Rep. Michele Bachman, a rising Republican presidential aspirant, is notorious for bungling key facts of U.S. history – like starting the Revolutionary War in New Hampshire – but she also misses key points about Canada’s more robust economy. It benefited from strong banking regulation and single-payer health insurance, Michael Winship notes.
As the patriotic celebrations of July Fourth fade, there remains the enduring question of what it really means to be an American “patriot.” Is it loyalty to the country whatever its actions or is it a readiness to criticize some of those actions? In this guest essay, Gary G. Kohls asks whether “good Americans” risk…
Though the United States has a tradition of separating church and state, the 2012 presidential campaign may test the limits of that tolerance. Not only do some Republicans continue to question Barack Obama’s Christianity, but GOP front-runner Mitt Romney is a Mormon and other contenders, such as Sarah Palin, are Christian fundamentalists, as the Rev.…
As he turns 93, Nelson Mandela can look back on an extraordinary life of accomplishment, as the world’s iconic leader on behalf of racial justice and individual liberty. A new book of quotations compiles some of what he has learned and what he has taught, Danny Schechter reports from Johannesburg, South Africa.
Israel and its backers are on the political offensive against critics who are putting non-violent pressure on the Likud government of Benjamin Netanyahu to address the legitimate needs of Palestinians and to recognize human rights for all people who live in Israel/Palestine. Israeli defenders equate this “delegitimizing” of Israel with anti-Semitism, but Lawrence Davidson disagrees.
South Africa’s heroic defeat of white supremacy made the country and its leader, Nelson Mandela, icons across the world. However, the nation’s neoliberal economic policies have left many South Africans struggling in poverty and growing despair, as Danny Schechter reports from Durban, South Africa.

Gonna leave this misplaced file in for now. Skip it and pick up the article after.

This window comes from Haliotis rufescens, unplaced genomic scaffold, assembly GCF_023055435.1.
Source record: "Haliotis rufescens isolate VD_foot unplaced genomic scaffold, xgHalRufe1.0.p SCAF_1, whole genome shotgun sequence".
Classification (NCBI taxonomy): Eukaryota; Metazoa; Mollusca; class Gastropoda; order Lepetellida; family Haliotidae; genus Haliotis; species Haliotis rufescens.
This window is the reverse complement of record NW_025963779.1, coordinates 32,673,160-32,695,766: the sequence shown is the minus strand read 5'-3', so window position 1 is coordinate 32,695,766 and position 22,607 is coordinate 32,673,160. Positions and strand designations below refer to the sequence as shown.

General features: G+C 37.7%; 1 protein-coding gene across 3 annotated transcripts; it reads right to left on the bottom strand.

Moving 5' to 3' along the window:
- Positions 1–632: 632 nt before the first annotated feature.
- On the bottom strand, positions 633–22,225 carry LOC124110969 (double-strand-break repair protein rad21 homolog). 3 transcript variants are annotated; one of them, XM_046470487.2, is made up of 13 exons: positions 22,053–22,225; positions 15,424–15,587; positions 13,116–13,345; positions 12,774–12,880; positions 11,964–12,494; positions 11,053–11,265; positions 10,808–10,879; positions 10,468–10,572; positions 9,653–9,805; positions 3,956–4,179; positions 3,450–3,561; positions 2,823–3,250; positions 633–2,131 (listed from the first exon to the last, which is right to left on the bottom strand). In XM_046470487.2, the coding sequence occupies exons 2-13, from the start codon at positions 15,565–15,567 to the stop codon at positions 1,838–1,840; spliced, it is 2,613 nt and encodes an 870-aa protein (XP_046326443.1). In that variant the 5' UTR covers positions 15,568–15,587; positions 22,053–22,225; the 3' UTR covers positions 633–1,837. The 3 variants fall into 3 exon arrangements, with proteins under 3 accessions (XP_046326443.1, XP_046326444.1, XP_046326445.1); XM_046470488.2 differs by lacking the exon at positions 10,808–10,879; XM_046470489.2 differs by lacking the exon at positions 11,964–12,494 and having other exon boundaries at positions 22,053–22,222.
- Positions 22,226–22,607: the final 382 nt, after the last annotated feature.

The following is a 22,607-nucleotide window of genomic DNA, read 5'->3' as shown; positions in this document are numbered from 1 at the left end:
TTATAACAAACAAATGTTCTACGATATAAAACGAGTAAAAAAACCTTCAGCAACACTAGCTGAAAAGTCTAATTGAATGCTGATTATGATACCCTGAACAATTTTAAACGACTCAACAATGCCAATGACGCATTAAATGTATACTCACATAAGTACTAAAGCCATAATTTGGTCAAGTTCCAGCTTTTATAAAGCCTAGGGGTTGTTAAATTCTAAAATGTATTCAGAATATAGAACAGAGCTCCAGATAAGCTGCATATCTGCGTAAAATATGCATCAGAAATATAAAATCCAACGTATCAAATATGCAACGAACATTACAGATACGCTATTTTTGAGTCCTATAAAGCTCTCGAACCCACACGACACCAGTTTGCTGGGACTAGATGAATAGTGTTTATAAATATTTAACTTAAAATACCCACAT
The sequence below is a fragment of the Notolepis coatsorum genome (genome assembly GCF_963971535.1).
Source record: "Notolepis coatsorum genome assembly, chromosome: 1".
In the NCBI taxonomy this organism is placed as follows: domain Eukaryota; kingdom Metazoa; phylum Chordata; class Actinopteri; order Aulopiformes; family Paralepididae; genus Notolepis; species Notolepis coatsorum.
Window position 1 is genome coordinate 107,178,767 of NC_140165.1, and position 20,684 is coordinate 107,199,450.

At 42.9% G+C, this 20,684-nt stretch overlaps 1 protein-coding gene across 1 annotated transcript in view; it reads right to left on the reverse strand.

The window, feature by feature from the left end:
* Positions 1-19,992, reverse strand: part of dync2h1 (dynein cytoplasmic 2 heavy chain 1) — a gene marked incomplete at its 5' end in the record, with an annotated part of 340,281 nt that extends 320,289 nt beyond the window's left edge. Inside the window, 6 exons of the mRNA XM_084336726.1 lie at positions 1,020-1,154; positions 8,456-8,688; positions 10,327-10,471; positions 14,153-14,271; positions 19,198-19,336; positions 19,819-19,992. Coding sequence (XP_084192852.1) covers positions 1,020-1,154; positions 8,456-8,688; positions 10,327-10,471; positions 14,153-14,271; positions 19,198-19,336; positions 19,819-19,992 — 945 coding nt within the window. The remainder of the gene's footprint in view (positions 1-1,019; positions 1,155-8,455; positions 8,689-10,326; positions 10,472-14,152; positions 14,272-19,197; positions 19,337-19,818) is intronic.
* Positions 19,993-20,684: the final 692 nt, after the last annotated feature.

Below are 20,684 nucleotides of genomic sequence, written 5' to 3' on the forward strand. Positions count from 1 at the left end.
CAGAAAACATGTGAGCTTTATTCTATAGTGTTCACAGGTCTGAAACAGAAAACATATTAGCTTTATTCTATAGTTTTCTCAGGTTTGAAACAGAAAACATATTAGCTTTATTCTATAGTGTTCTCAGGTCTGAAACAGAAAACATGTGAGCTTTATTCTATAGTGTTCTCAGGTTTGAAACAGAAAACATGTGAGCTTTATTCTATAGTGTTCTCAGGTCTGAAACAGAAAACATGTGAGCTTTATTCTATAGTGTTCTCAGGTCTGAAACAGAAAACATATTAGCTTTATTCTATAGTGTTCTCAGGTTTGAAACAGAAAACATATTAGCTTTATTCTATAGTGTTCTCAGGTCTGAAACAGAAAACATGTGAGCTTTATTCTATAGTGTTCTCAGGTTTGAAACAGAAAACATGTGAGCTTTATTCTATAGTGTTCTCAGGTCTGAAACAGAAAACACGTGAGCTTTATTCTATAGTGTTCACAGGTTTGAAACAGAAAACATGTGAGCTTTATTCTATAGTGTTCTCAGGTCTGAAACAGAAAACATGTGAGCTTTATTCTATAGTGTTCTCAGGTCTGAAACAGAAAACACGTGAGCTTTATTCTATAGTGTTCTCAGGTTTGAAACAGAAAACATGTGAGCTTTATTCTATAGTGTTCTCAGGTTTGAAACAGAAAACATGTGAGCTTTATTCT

Like much of the U.S. news media, the Washington press corps likes a good diversion from the real problems facing the country, such as having to deal with new research confirming that the United States is dividing into a land of a few haves and many have-nots, a crisis that Michael Winship addresses in this guest essay.
Exclusive: New studies show that America’s corporate chieftains are living like kings while the middle class stagnates and shrivels. Yet, the Tea Party and other anti-tax forces remain determined to protect the historically low tax rates of the rich and push the burden of reducing the federal debt onto the rest of society, a curious…
Departing Defense Secretary Robert Gates is winning hosannas around Washington as a straight-talking “wise man” who reined in wasteful spending. However, the reality is much different, with Gates having spoken out of both sides of his mouth in a way that has created a dilemma for his successor, writes ex-CIA analyst Melvin A. Goodman.
The United States continues toward slow-motion defeats in George W. Bush’s wars in Afghanistan and Iraq, with Barack Obama seeking, in essence, a “decent interval” so the losses aren’t pinned on him and the Democrats. But Lawrence Davidson asks what it will take for Americans to finally begin a full reassessment of failed foreign strategies.